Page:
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I have the following code snippet. Does anyone know why this move constructor is not called for all cases in the main function? Why does it compile anyway? Assignment operator is private? Here the link: http://ideone.com/bZPnyY

#include <iostream>    
#include <vector>

class A{
public:
    A(int i){
        std::cout << "Constructor "<< i <<std::endl;
        for(int l = 0; l<i;l++){
            vec.push_back(l);
        }
    };

    A(A && ref): vec(std::move(ref.vec))
    {
       std::cout << "Move constructor"<<std::endl;
    }

    A & operator=(A && ref){
       if(this != &ref){
            vec = std::move(ref.vec);
       }
       std::cout << "Move assignment"<<std::endl;
       return *this;

    }

    std::vector<int> vec;

private:
    A(const A & ref);
    A(A & ref);
    A & operator=(A & ref);
};


A makeA(){
    A a(3);
    return a;
}

int main(){
    A b1(makeA()) ;
    A b2 = makeA();
    A b3 = A(3);
    A b4(A(3));
    std::cout << b4.vec[2] << std::endl;
};

Output:
Constructor 3
Constructor 3
Constructor 3
Constructor 3
2

Some Additions to the responses: When I add

 std::pair<int,A> a(3,A(3));

Then the move constructor gets called (so no NRVO hopefully)

share|improve this question
3  
. Copy elision? –  kennytm Sep 17 '13 at 12:33
    
might be the case here , hmm... –  Gabriel Sep 17 '13 at 12:43

2 Answers 2

up vote 6 down vote accepted

What you are seeing is called copy elision and is documented in 12.8.31.

A makeA(){
    A a(3);
    return a;
}

A b1(makeA()) ;
A b2 = makeA();

Here, the a local variable in makeA is emplaced directly in the return value of makeA, and in turn the temporary return value of makeA is emplaced directly in the storage of b1 and b2. (two copy elisions in a row)

A b3 = A(3);
A b4(A(3));

The temporary created with A(3) is constructed directly in b3 and b4. (one copy elision)

When certain criteria are met, an implementation is allowed to omit the copy/move construction of a class object, even if the constructor selected for the copy/move operation and/or the destructor for the object have side effects. In such cases, the implementation treats the source and target of the omitted copy/move operation as simply two different ways of referring to the same object, and the destruction of that object occurs at the later of the times when the two objects would have been destroyed without the optimization.122 This elision of copy/move operations, called copy elision, is permitted in the following circumstances (which may be combined to eliminate multiple copies):

This is the first part of the b1 and b2 case:

  • in a return statement in a function with a class return type, when the expression is the name of a non-volatile automatic object (other than a function or catch-clause parameter) with the same cv- unqualified type as the function return type, the copy/move operation can be omitted by constructing the automatic object directly into the function’s return value

This is the second part of the b1 and b2 case, as well as the whole part of the b3 and b4 case:

  • when a temporary class object that has not been bound to a reference (12.2) would be copied/moved to a class object with the same cv-unqualified type, the copy/move operation can be omitted by constructing the temporary object directly into the target of the omitted copy/move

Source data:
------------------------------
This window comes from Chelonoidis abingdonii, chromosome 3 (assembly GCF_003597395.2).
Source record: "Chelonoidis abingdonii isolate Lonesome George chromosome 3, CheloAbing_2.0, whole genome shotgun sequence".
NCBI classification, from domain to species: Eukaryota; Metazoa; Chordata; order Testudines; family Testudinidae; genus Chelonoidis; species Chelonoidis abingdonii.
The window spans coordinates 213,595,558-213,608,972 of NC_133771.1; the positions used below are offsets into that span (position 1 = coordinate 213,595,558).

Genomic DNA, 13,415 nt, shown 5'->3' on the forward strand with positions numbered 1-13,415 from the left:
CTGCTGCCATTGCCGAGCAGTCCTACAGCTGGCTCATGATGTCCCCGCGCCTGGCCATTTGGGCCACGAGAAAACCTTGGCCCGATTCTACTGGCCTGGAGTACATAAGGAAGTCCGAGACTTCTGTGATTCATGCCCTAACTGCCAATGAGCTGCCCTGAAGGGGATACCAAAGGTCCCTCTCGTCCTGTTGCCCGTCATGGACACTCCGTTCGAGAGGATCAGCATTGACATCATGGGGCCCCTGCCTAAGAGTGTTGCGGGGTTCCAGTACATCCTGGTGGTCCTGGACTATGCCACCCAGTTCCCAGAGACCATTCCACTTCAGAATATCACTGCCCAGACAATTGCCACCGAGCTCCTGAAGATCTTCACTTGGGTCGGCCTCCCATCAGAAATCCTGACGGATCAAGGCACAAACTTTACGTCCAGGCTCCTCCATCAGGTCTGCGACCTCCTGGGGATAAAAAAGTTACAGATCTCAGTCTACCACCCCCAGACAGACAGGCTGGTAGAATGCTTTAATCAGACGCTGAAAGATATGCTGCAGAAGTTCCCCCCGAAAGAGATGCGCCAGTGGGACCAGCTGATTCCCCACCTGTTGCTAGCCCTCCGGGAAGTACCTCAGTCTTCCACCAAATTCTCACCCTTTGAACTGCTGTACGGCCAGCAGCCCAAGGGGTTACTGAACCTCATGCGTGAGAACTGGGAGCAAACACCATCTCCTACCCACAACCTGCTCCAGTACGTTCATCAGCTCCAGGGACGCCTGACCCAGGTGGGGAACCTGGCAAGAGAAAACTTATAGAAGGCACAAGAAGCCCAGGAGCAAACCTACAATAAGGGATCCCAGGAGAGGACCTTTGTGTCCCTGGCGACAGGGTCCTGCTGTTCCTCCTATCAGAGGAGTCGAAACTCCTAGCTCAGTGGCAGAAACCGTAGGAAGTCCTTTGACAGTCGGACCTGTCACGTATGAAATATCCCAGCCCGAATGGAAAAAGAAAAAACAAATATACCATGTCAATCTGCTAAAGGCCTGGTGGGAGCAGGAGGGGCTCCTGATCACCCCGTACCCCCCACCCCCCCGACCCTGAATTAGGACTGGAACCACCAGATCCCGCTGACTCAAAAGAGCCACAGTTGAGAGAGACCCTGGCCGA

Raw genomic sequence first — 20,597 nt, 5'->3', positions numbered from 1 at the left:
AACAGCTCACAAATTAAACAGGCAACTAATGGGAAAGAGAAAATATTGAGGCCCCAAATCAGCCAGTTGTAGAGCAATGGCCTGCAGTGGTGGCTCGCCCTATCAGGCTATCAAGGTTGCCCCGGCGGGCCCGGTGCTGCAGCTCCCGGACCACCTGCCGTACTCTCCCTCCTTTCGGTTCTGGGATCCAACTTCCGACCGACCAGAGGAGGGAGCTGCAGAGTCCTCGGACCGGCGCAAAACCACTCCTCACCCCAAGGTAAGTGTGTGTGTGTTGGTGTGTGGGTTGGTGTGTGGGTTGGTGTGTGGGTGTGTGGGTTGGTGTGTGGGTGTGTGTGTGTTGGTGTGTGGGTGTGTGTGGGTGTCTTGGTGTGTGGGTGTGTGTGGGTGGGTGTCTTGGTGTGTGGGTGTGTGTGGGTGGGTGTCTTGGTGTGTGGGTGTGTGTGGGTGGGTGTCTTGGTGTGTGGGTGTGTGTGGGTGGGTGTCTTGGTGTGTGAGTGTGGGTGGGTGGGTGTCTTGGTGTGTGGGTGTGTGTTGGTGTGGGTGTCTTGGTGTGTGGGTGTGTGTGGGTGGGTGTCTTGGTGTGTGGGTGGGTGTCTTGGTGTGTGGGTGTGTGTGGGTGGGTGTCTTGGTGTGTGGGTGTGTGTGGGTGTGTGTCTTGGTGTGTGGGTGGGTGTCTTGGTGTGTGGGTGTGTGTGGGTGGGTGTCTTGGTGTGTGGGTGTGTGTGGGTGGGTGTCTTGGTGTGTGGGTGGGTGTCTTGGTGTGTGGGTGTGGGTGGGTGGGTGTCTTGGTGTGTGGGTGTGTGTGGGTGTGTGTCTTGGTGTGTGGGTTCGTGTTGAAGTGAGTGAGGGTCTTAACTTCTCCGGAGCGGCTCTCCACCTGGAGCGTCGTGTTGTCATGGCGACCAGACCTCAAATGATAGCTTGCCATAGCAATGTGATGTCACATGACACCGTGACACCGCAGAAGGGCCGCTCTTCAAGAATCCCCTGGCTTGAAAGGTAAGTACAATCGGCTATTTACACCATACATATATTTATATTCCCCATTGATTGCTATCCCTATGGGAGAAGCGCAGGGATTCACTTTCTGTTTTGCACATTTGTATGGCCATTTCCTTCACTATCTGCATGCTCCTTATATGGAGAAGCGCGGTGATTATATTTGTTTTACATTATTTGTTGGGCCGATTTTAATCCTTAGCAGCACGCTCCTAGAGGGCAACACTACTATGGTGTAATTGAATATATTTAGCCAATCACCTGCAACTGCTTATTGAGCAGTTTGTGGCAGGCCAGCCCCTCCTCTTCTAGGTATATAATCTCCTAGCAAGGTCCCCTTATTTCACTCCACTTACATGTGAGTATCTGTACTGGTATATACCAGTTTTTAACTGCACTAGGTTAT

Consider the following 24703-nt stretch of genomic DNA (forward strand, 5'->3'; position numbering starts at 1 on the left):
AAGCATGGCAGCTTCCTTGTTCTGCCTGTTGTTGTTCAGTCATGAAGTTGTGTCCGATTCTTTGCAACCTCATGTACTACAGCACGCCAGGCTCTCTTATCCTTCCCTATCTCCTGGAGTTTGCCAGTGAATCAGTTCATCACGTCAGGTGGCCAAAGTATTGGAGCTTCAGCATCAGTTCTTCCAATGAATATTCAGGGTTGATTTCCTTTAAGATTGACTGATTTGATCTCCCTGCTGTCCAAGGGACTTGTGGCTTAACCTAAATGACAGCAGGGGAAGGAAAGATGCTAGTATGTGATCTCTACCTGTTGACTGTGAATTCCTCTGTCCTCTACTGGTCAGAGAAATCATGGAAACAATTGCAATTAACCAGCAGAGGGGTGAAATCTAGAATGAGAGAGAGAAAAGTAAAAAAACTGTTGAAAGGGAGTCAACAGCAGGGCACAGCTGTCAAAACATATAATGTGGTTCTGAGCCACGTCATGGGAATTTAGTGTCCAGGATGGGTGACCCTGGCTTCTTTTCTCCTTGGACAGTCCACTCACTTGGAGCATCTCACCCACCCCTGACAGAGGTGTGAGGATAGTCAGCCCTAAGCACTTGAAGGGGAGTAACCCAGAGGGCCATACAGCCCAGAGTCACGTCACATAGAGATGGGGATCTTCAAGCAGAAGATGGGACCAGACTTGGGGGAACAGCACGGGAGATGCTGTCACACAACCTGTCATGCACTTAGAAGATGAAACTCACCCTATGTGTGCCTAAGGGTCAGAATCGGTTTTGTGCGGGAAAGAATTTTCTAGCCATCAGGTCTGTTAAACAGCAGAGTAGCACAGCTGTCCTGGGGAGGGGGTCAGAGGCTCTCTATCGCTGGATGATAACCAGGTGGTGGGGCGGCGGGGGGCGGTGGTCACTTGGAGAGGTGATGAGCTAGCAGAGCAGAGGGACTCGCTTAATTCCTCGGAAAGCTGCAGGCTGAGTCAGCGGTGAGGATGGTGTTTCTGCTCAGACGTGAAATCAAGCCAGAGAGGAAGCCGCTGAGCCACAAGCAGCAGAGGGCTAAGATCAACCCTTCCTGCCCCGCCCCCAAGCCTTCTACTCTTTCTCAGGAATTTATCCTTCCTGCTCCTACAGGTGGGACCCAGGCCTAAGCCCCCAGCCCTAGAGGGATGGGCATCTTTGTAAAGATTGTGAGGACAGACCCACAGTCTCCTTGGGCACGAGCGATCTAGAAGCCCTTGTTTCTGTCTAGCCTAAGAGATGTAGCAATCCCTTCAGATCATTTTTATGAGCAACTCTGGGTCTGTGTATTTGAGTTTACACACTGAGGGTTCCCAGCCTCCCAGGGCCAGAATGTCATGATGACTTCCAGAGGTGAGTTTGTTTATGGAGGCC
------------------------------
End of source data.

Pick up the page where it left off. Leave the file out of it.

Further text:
There are also two other copy elision allowed cases to do with throwing and catching exceptions.

share|improve this answer
    
so it thought -> A b3 = A(3); --> A(3) is a temporary and so the move constructor will match? –  Gabriel Sep 17 '13 at 12:53
    
@Gabriel: Yes: a temporary is an rvalue, so can bind to an rvalue reference. In particular, it can be passed directly to a move constructor. –  Mike Seymour Sep 17 '13 at 13:10
1  
Without copy elision it would be a move construction from a temporary. But, because of copy elision b3 is constructed in-place the same as A b3(3); (at least with your compiler). –  Andrew Tomazos Sep 17 '13 at 13:11
    
ok,thanks for the clarifications! –  Gabriel Sep 17 '13 at 13:18

Nowhere does copy assignment operator even come in to play, don't confuse the presence of = token with assignment (that would be b1 = b2;, for instance).

A b1(makeA()) ;  // direct initialization
A b2 = makeA();  // copy-initialization
A b3 = A(3);     // copy-initialization
A b4(A(3));      // direct initialization

While copy-initiliazation to be well formed requires either copy- or move-constructor to be accessible, the compiler is free to elide it and initialize the object directly. There are subtle differences as to which constructor is eligible for each one, read more about this here.

If you're using GCC, try compiling with -fno-elide-constructors and see the difference.

share|improve this answer
    
Red herring I think, there is no distinction between direct and copy initialization in the cases in the OP. –  Andrew Tomazos Sep 17 '13 at 13:10
    
@user1131467 Not in OP's case, no, but I doesn't hurt to know. –  jrok Sep 17 '13 at 13:12
    
Sure, it comes into play only with classes and only if "the cv-unqualified version of the source type is not the same class as, and not a derived class of, the class of the destination". In such cases there is a distinction between copy and direct initialization. –  Andrew Tomazos Sep 17 '13 at 13:14
    
@user1131467 Also, with explicit constructors. –  jrok Sep 17 '13 at 13:17
1  
@Gabriel OP = original post/poster. –  jrok Sep 17 '13 at 15:44

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